The server load associated with orchestrating this initial heavy use of QM is very modest because of the reliance on code distribution rather than on code execution. In fact, the deployment supporting the usage statistics described above (the server behind was never overwhelmed by traffic spikes even though it was running on a shared-tenant virtual machine with just 512 MB of RAM, 2 × 512 MB MongoDB databases, and no hard drive. Furthermore, the authors do not incur any maintenance costs for the public tool dissemination, either from GitHub or from NPM’s package repository. We are therefore committed not to collect any data beyond the broad statistics described in Figures 3 and 4 for the reference deployment discussed here. Particularly relevant for the biomedical usage scenario that motivated this work, we are also committed not to collect any data at all from private deployments of QM; in other words, no part of QM’s software ever sends data back to our server(s) from other deployments. This design allows administrators to deploy their own QM servers through NPM and fully configure their own security as needed for clinical and/or biomedical research usage. These assurances can, of course, be verified through inspection of QM’s source code.


QMachine is a web service for executing distributed workflows that can use ordinary web browsers as the ephemeral compute nodes of a crowdsourced supercomputer. The idea here is simple: commodity computers equipped with web browsers join an abstract machine by visiting a website, and they unjoin by navigating to a different site or by closing the browser. While a browser remains on the site, it reacts to input from the user and from the site’s backend infrastructure by executing JS, which provides the abstract machine with some potential to perform computations. At any instant, the net computational potential available to a high-traffic website falls well within the HPC range, as shown in Figure 5. QM enables this potential to be harnessed with no nominal cost through volunteer computing.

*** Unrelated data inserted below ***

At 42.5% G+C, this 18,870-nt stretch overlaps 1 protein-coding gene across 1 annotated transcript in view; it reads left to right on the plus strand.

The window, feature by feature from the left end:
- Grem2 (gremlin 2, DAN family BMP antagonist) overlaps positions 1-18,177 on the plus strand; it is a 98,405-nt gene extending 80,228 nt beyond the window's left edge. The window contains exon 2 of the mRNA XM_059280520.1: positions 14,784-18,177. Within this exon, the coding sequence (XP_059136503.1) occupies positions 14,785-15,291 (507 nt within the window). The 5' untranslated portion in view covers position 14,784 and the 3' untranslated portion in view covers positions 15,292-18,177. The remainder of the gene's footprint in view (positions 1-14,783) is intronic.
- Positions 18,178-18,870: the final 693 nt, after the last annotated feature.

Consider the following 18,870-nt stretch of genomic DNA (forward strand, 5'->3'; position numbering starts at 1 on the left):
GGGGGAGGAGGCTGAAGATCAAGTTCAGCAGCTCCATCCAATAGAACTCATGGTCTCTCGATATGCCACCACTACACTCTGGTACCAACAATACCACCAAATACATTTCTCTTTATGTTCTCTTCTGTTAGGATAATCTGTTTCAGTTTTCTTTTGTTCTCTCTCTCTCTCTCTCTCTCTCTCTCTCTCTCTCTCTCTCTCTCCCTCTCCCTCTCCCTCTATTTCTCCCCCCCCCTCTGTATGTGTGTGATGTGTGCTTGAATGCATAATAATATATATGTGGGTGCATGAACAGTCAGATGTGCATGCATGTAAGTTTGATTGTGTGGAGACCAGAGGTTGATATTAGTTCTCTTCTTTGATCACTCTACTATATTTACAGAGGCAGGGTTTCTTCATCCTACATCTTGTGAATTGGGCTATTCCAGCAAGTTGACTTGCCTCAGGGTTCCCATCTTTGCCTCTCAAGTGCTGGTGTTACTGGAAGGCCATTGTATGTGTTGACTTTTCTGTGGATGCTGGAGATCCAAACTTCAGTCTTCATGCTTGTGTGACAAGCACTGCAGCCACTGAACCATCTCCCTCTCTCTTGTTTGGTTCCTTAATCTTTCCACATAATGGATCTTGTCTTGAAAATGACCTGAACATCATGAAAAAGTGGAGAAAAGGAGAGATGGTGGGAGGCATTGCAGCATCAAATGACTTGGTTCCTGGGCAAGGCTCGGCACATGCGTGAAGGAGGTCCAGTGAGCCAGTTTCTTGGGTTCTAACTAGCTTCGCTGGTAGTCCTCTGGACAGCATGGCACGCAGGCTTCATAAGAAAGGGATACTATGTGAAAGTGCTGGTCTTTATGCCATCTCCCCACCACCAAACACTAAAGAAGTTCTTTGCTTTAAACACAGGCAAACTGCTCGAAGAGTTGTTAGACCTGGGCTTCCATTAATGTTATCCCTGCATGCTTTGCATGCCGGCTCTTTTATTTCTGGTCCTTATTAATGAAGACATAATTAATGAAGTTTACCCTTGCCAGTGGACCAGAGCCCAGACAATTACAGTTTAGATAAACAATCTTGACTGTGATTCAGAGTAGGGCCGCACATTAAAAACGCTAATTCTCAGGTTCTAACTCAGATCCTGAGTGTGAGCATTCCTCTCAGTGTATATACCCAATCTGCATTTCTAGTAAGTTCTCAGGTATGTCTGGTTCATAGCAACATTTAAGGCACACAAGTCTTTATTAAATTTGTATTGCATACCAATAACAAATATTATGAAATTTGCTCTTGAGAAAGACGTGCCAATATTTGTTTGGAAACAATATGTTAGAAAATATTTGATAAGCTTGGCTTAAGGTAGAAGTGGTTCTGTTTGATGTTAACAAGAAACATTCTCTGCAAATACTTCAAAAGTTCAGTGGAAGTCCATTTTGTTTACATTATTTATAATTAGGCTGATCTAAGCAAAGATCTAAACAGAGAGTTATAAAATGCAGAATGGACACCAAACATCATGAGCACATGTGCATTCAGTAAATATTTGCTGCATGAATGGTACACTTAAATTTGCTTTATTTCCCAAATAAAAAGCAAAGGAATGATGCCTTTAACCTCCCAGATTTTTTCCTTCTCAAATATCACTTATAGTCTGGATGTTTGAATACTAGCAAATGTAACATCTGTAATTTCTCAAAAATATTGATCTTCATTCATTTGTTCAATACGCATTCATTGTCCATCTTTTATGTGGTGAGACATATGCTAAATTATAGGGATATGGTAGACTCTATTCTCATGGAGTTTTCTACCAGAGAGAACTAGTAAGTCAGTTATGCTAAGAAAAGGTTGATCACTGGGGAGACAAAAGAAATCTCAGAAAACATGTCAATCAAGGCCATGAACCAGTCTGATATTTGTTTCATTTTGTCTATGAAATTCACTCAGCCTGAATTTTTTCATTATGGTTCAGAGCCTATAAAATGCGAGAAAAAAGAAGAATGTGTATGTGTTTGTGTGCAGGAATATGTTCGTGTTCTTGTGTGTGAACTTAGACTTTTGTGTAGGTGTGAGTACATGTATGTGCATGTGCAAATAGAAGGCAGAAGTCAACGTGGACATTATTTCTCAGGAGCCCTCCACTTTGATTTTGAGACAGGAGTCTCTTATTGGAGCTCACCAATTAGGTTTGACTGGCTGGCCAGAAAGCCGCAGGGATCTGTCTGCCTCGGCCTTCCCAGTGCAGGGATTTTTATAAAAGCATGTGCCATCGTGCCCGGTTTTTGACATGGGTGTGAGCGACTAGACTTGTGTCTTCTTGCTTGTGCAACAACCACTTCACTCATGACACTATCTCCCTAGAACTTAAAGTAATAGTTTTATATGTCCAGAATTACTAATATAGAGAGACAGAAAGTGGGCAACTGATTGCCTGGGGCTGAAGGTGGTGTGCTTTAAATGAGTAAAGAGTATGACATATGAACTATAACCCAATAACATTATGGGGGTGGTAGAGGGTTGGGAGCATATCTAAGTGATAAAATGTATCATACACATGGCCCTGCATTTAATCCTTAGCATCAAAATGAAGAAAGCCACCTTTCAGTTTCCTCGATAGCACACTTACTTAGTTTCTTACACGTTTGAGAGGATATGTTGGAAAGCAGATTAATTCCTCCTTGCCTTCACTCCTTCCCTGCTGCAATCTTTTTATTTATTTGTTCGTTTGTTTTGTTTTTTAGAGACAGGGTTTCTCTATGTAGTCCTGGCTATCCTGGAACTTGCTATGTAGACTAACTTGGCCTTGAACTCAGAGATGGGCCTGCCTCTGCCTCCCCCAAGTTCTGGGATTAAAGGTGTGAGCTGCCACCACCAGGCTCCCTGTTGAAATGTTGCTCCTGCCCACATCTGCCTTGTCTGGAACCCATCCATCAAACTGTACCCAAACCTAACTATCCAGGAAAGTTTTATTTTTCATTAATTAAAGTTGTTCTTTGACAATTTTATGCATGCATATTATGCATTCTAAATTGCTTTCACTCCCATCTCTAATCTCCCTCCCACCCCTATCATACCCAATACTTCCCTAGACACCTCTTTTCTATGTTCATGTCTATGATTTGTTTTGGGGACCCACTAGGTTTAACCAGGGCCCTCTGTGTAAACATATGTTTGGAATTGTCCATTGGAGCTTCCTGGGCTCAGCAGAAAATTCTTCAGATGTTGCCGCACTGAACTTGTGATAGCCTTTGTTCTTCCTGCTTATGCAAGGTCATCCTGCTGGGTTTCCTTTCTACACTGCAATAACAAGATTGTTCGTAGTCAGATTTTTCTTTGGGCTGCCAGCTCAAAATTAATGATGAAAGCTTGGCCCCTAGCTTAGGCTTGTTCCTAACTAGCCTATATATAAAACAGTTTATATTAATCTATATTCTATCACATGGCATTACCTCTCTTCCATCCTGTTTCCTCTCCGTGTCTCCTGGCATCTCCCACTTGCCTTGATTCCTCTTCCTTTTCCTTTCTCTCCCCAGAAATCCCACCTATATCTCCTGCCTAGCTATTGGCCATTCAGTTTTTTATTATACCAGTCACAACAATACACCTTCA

Figure 5
figure 5

Performance distribution of the “Top500” supercomputers. This histogram shows the floating-point performance distribution of the “Top500” fastest supercomputers, given in terms of representative commodity laptops. The data used were taken from the list published in November 2013 at and compared to the results obtained by running the same LINPACK benchmark [60] on a commodity laptop (Core i7-2720QM, 8GB 1333MHz DDR3 SDRAM). Simple division of the real-world performance yielded the estimated performance as multiples of the commodity laptop.


Many researchers with access to large-scale computational resources still find those resources inaccessible because “everyday” workflows often require more than just fast computers – they require programming skills that are harder to acquire. Bioinformatics workflows increasingly rely on MapReduce as an abstraction, but available MapReduce resources still expose researchers to programming environments with strict procedural requirements and steep learning curves. QM is much simpler to set up and operate than Apache Hadoop [61], for example. It allows users to run MapReduce jobs on multiple physical machines and to crowdsource elastic computing resources with the simplicity of writing and loading a webpage – skills performed every day by millions of people worldwide. We argue that using the web computing architecture explored by QM – that is, without installing a dedicated application – is a natural evolution of current cloud-based MapReduce services, just as Hadoop was a step up from one-off compile-and-run workflows.